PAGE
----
In 1992, the then Leader of the House of Commons, the late Robin Cook, stated that “Britain was the most centralized state in the EU”. Many will also argue that the UK is one of the most centralised states in the world. Indeed some months ago the Economist journal suggested that the UK was the second most centralised country in the developed world after New Zealand which is, after all, a tiny country. As a consequence of this, English public services are planned and managed via a strongly top-down command and control process driven from Whitehall and Westminster with limited regional or local discretion.
The coalition government is engaged in a policy of making unprecedented reductions in public service expenditure over a four year period. I would suggest that the magnitude of public expenditure cuts being looked for can only be achieved through a limited number of broad approaches, namely:
1. Salami slicing or “Death by a thousand cuts”
2. Strategic withdrawal from certain front line services
3. Control of public sector staff costs
4. Reconfiguration of public service structures
5. Innovation in service delivery
6. Quantum efficiency improvements
The top-down command and control approach is capable of delivering savings in relation to: strategic withdrawal from services, control of public sector staff costs and reconfiguration of public service organisations. Indeed it is clear that all of these approaches are being (and will continue) to be deployed by the government. However, it is naïve to think that innovation and large scale efficiency improvements
can be imposed by the same top down approach. Experience, worldwide, in the public and private sectors indicates that to achieve savings such as these there are a number of pre-requisites including: local empowerment, internal cultural changes, management capacity and skills, and time. The top-down approach precludes that and it can even make things worse. The 2007 Nobel Prize for economics was awarded to Hurwicz, Maskin and Myerson for their work on mechanism design. One of the key points of their complex ideas was that governments seem to fail to understand that people will change their behaviour in response to new rules and targets imposed from on high. NHS targets are a good example. Some aspect of the service is thought by the centre to be inadequate, and so a central target is set without taking into account the fact that a manager will thereby have a strong incentive to move resources from other services in an effort to meet the target. In doing this wrong decisions are sometimes made. The departing manager of the Maidstone and Tunbridge Wells Hospital Trust attributed the C-difficile outbreak that resulted in 90 deaths to this cause.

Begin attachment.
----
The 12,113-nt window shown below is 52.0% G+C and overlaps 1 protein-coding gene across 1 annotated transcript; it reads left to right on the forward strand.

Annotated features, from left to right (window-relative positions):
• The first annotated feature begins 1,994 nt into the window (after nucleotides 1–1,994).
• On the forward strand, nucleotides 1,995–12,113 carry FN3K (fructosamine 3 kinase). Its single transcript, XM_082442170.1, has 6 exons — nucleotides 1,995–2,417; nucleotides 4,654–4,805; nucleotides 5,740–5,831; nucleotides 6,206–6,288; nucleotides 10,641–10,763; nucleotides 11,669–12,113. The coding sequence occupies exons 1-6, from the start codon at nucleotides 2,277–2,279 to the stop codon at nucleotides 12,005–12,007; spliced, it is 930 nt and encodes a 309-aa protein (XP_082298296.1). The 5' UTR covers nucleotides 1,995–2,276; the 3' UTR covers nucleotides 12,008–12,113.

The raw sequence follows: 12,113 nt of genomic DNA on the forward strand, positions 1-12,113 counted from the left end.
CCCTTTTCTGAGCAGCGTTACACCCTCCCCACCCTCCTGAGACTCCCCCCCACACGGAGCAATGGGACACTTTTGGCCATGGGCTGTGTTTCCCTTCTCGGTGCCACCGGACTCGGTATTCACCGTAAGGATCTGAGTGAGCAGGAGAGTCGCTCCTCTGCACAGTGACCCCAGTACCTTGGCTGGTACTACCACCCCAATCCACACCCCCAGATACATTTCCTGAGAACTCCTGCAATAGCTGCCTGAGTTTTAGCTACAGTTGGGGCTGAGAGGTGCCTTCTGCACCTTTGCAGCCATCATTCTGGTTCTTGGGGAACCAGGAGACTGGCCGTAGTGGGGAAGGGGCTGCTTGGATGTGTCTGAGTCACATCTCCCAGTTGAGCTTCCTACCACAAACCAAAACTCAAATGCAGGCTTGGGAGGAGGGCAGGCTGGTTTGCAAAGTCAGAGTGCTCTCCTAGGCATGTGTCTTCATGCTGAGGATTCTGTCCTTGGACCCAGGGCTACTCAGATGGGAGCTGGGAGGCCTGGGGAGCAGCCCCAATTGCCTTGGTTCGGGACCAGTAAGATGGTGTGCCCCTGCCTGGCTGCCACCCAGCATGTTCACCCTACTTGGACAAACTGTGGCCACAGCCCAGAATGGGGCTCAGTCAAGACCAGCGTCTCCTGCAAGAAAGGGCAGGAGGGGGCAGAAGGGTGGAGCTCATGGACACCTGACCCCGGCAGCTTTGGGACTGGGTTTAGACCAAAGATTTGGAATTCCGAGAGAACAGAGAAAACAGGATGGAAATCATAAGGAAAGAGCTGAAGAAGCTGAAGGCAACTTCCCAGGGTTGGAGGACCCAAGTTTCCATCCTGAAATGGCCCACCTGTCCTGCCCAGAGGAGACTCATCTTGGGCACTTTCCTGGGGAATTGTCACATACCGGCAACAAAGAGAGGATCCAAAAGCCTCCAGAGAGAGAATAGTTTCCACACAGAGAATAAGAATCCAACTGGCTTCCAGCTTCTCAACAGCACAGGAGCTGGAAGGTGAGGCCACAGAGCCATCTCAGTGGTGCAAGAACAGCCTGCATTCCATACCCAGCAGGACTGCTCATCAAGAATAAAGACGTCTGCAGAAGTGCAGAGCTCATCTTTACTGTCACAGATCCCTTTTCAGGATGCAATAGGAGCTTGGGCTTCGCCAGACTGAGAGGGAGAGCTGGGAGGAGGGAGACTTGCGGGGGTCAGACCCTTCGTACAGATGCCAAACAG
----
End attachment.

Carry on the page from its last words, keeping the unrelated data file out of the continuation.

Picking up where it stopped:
Unfortunately the top-down approach still seems to hold sway with conversations taking place, behind closed doors, in Whitehall and Westminster about how the cuts should be implemented with only limited consultation with the rest of the country. We all wait with baited breath for the decisions to be announced in the CSR on 20 October. Ministers can pretend to the public that the cuts are going to be achieved, largely, by “efficiency savings” but in my experience they will not. There just isn’t the time for reflection and large scale and real cuts in service are likely to take place. This is not scaremongering by a politician but a judgment from an academic and finance professional based on evidence. Medium term financial projections from local authorities that I have seen suggest to me that salami slicing is extremely prevalent in their future expenditure plans.
The man from Whitehall does not know what is best. It is absurd to think that correct decisions about public services in Barnsley, Bradford, Birmingham or Bristol can be made from an office in London. When will Whitehall and Westminster realize this?